All posts filed under: The Great Outdoors

A Rainy Day at Drusillas Park

My kids have a love/hate relationship with animals or, more accurately, love/fear – my daughter adores them whilst my son is rather more apprehensive around them. Prime example; during a visit to a local farm, we walked through a field of animals where Miss J tried to ride a goat whilst the boy was running away from a goose. Still, we find Drusillas to be quite a good compromise as there are enough animals to keep Miss J happy, and there is also plenty for the boy to do as well. Cuddling Meerkat statues, for example.    And logging stamps in the spotters book.    Of course, for the train enthusiast, Drusillas also boasts a Thomas train that will take you right the way round the park, as well as a few other characters to spot throughout the day.    As mentioned previously, there are enough animals to keep Miss J happy, with meerkats and flamingoes being highlights for her.    And what I quite like about the attraction is the opportunity to do something …

Summer Holiday Fun for an Active Childhood

I’m so confused as to how it’s almost July, and feeling a little sad as my babies prepare to leave their reception and year 2 classes respectively. However, I am quite excited about our summer holidays – spending six weeks with the children always sounds like such a lovely idea in June! At the beginning of August, we are flying to Mykonos and then heading to Paros for a few days with Nanny Bee, but other than that have no concrete plans. I have lots of things that I would like to do this summer, from camping trips and days out to science experiments and reading challenges – the overall theme being one of simple, outdoor fun and, hopefully, plenty of time spent with family and friends.    Forest school and beach education ideas always appeal to me and I would love to spend some days exploring these; building dens, making campfires, searching for bugs and sea creatures… One of our favourite things to do last summer was to visit art galleries with a sketchbook. Miss …

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Muddy Boots

We are a family that likes to get out and about, we really are. We don’t mind wind or drizzle, mud or seawater, puddles or trees. They all add to our fun. Puddle suits and wellies are essential to our plans, as are changes of clothes and towels, for those extra messy adventures. As long as they go home warm and snug eventually, my children are happy to get wet and muddy and cold.   Muddy boots are, to me, the sign of a day well spent. I would far rather my children play outside throughout winter than get too used to being occupied by screens indoors. As such, I look for wet weather gear that will last a season. With boots and waterproofs being used almost daily, they need to be strong and made well. I am happy to pay a little extra for products that tick my boxes as apposed to buying cheaply only to have to replace regularly. Our favourite boots at the moment are the PuddleStompers from Muddy Puddles.    Strong, …

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The Outdoors Project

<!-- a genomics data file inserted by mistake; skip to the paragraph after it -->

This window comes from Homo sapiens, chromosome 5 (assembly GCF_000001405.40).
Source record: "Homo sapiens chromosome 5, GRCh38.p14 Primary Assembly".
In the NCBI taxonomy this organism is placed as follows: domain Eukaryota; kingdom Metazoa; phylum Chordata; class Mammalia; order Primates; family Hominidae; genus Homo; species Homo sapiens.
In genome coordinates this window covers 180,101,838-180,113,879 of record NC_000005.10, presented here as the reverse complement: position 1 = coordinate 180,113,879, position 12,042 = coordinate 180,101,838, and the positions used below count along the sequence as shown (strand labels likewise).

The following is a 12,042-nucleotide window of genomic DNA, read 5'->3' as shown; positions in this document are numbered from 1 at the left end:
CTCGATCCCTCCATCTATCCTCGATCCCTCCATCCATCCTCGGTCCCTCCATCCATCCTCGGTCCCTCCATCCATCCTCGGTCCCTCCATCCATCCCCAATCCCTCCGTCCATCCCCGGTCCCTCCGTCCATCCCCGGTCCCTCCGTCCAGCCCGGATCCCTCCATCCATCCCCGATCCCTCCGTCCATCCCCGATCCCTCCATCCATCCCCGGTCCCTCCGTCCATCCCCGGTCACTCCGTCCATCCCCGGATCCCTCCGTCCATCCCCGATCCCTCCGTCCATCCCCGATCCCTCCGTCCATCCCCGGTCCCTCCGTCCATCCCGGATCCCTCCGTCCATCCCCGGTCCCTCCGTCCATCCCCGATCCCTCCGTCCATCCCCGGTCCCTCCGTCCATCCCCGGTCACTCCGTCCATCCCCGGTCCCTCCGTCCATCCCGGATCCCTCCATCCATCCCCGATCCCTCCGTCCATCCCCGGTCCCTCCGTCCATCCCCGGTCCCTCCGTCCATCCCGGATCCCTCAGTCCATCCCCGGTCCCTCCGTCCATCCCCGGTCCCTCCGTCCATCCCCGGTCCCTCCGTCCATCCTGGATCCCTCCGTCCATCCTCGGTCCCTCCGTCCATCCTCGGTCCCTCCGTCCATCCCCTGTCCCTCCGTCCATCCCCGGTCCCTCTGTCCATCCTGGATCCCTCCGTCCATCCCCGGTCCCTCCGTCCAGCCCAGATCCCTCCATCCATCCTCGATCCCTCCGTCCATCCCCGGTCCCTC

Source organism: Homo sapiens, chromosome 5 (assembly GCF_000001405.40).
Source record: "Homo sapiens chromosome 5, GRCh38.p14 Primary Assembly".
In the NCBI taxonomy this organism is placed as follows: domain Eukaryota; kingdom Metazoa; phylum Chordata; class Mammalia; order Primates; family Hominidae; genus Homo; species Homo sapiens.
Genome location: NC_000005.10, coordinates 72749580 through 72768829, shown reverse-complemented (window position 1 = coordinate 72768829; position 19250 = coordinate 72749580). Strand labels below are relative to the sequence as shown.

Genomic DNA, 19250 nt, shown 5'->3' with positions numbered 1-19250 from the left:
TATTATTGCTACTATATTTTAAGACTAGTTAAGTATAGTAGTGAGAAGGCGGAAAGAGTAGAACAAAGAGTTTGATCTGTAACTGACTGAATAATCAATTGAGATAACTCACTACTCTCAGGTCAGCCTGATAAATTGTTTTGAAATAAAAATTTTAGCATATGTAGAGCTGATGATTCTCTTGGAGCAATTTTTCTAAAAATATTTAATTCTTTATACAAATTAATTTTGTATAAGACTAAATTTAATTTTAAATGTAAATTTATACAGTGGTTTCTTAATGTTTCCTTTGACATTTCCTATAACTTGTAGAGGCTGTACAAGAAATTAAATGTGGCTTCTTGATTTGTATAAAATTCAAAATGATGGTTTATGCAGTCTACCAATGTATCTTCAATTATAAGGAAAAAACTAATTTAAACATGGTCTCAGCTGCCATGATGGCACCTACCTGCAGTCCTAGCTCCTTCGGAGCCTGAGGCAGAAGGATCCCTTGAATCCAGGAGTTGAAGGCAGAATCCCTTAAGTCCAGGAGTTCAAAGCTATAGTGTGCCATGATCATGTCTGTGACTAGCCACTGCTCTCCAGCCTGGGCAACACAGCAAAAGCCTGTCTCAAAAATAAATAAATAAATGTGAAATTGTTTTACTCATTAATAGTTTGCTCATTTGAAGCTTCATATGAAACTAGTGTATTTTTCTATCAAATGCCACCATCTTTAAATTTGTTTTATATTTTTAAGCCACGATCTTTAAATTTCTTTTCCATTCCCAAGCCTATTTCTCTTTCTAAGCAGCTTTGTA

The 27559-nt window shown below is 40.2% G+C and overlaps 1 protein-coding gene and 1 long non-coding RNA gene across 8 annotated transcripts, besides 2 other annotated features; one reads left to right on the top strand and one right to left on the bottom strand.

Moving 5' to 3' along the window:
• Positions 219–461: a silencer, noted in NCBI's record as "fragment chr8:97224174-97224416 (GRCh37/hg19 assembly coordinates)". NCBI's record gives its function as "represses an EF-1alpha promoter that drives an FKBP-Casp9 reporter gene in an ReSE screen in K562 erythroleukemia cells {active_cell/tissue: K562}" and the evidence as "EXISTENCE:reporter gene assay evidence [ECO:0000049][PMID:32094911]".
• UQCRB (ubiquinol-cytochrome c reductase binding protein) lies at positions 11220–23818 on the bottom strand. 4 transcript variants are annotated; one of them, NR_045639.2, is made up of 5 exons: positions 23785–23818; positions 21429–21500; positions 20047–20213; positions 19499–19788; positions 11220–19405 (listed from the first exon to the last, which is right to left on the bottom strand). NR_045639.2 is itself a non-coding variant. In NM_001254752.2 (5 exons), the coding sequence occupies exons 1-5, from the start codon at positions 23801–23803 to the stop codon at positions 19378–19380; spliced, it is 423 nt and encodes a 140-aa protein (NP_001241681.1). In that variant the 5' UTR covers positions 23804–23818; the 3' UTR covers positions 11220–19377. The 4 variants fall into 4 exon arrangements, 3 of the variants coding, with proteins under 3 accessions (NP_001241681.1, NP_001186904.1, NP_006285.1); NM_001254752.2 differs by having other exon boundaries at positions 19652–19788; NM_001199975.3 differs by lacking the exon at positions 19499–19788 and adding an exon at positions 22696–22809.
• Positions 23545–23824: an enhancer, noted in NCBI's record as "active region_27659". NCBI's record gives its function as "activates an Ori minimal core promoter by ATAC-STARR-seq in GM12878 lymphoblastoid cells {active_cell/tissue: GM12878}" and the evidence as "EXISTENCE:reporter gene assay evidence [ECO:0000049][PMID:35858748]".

I always feel that there is something so magical about being outdoors with children. Of course, I cannot speak for all children, but mine certainly come alive. Their movements are bigger and bolder, their language becomes richer, they are coworkers like never before, loyal, trusting and fearless, they dash up trees and build forts; above all, their smiles are broader.    You really do get a sense that they are fulfilled and enriched by such experiences, whether they be by the sea, in the woods, up a hill, or just at the local park. One of our favourite places to play is in a forest or woods. We took a trip to the Forest of Dean last summer and it remains one of our very favourite holidays. There is always something to do when surrounded by trees and wood and nature; and if you’re ever stuck for ideas, just ask a child! Their imaginative play is packed full of more creativity than ever before when captivated by nature. They explore new sensory and messy play …

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Arundel Castle

It’s fair to say we live in a rather beautiful part of the country, bordered by coastline and countryside, with historic gardens, stately homes and castles all on our doorstep. One such gem is Arundel Castle, a few miles north of Littlehampton, situated close to the banks of the River Arun.   We were invited to visit for a day during the Easter break and were blessed with mostly good weather. Warm, dry and sunny for several hours before turning grey and drizzly, we enjoyed our first picnic of the year upon arrival.   Once the children were full and a little bouncy, we snuck indoors and headed for the castle keep, which is the oldest part of the castle. Full of concrete steps, winding spiral staircases and narrow walkways, it is a charming piece of history though admittedly not the most accessible part of the castle. Thankfully, we no longer require a pushchair so were fully able to appreciate the keep in all its historic glory, with views and learning opportunities aplenty.   The …